2. It’s more like bi-polar disorder. Extreme highs around the latest/greatest “in thing” = social media. Extreme lows around hard grunt work = customer service. Customers who are “serviced” by companies experimenting with the most recent trends will find their experience all glitz and no substance. Caveat emptor!

  3. Great post Bruce! I think we have all experienced this yin yang or “schizophrenia” service. What you have described is a symptom of inconsistent customer experience that we see on many levels. Great product with poor customer support channels, or great customer support channels with poor product, or as with your example, inconsistent customer support channels. I know you are targeting the social media channel, however your message applies to the entire customer experience. It is the sum of the parts that is essential, no one piece of the experience can augment the other. Avoiding or masking quality and consistency with product or support channels comes at a very high cost. It puts companies at risk of losing even their most loyal customers.

  4. Best Buy is a great offender here, also. From first hand experience, I know their wonderful ability to resolve customer issues through social media. But I also know their woeful inability to resolve those same issues at the in-store customer service counter

    • Charlie says:

      I agree. My boss tweeted to their executives after getting no where with the representatives she spoke to on the phone, and her problem was immediately rectified. Why don’t the people in the store have the ability, and the will (but that’s another blog post), to fix her situation.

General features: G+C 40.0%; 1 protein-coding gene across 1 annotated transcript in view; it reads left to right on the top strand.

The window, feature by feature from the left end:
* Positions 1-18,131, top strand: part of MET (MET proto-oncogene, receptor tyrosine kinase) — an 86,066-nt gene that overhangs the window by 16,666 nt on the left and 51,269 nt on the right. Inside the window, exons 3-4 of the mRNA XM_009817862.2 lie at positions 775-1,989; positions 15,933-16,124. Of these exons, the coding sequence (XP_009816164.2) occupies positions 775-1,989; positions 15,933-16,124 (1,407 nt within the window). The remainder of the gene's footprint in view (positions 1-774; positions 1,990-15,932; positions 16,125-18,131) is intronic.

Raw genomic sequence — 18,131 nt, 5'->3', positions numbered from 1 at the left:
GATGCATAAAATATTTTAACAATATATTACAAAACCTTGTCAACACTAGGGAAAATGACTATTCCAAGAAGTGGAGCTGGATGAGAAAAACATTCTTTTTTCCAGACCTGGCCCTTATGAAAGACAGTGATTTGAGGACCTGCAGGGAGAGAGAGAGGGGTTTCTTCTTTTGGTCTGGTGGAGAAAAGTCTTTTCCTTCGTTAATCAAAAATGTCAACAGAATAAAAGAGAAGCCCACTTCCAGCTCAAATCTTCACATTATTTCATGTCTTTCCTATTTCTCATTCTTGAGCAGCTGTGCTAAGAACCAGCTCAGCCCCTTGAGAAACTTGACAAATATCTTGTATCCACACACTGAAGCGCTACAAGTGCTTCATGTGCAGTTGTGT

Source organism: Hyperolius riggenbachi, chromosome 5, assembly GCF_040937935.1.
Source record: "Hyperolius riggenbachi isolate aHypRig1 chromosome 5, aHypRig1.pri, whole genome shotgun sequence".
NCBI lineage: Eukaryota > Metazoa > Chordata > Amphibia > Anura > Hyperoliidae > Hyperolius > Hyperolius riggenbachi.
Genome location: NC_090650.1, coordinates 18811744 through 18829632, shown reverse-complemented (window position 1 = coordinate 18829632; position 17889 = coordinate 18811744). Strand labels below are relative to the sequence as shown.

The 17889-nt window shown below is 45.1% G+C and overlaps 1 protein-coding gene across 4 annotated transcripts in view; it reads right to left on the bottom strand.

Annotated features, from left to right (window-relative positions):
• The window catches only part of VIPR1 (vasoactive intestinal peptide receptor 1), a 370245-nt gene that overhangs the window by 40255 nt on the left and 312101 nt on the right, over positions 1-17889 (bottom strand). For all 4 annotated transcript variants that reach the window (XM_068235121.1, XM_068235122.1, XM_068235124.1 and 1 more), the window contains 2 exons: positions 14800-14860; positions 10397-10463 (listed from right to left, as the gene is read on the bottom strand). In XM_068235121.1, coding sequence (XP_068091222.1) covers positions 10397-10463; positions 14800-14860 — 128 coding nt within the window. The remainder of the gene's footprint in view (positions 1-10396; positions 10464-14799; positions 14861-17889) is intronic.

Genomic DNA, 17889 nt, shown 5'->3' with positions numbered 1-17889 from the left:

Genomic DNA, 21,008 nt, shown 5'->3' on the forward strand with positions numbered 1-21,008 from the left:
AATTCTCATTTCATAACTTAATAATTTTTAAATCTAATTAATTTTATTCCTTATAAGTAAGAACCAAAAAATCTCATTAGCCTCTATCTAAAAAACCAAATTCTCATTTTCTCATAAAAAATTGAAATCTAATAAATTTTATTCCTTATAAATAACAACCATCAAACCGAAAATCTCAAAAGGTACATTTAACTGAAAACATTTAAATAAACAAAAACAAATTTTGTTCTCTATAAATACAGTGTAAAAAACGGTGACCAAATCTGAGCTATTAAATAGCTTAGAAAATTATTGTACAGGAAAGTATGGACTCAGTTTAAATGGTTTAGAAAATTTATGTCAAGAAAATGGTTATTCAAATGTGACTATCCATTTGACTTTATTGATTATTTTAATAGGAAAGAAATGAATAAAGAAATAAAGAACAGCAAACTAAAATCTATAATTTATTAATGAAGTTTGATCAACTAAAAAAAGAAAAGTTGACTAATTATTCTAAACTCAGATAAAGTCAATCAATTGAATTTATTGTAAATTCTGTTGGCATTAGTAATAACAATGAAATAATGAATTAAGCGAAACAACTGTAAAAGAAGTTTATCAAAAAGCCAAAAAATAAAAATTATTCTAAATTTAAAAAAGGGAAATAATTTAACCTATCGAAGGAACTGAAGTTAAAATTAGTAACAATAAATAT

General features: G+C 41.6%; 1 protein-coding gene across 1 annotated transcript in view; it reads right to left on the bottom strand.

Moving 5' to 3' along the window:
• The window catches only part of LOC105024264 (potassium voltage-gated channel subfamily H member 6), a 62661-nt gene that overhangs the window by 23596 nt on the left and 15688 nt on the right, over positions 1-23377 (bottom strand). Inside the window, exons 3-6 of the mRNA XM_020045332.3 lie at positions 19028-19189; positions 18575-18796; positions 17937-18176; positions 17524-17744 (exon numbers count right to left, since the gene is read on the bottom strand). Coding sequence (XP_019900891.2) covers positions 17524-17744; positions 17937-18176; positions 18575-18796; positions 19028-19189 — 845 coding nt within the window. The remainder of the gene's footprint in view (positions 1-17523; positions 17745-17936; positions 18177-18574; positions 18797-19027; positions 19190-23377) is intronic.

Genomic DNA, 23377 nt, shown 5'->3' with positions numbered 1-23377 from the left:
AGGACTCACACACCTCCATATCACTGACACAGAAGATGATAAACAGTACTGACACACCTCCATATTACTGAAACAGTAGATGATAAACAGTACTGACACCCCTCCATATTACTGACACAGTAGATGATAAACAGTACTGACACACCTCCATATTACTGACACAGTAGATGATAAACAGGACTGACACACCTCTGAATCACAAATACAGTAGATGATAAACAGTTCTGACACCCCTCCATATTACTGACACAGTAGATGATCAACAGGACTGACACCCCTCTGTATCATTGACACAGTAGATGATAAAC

5. Lorne Pike says:

    Great post, Bruce. Twitter and other social media can certainly bring tremendous value to a company and its customers, but as you’ve said, only when they’re part of an overall consistent customer service process. To use a sports analogy, we may get new uniforms and even a few rule changes when a new season comes along, but the way we get points and win the game remains the same. That’s where our focus has to stay.

    I think Andrew also makes a great parallel, with the nod to bipolar disorder. Overall, the post was interesting enough that I used it as the basis for a post of my own. Thanks for giving us something to think about!

  6. Hazel Nieves says:

    Bruce this was so on the money! I had a similar experience with Charter. When I could not get satisfaction from the customer rep I was on the phone with for 40 minutes, I went to Twitter and Facebook and posted my unhappiness about their service and in 10 minutes I had one of their social media watch dogs contacting me and he solved my problem in 20 minutes. This is just insanity on the companies part! I still was not a happy camper I had to resort to social reps to get help. Too many chiefs and not enough brains is the way I see it in most of these companies. Thanks again!

  7. deb eastman says:

    As always Bruce, you nailed it. Social media is the new “in thing” and with that comes funding & resources. Customer service is an age old problem, probably starved of the right level of investment in the quest for cost savings. It’s interesting the companies don’t look at the financial impact of churn and negative word of mouth when making cost cuts.

    Everything said above tells the story. I would add two important points as well when looking at your social media strategy as a fragment of your customer experience.

    1. do you know who these “tweeters” are? are they profitable customers that matter? are they even a customer?

    2. how many of your customers are participating on twitter? what about the other 99% that use good old fashion word of mouth to tell others how bad their experience is?

    3. what process do you have in place to bring the issue uncovered in twitter into your investment prioritization? are you addressing the systemic issues that create the tweet in the first place?

    Social media should absolutely be a listening post. But without the holistic view of the customer you may not be addressing the issues that truly matter to the market segments that most impact your business. And you certainly don’t have trustworthy data from which you can base investment decision and improve the customer experience for all.

    So does this mean “comcast cares” only if you tweet?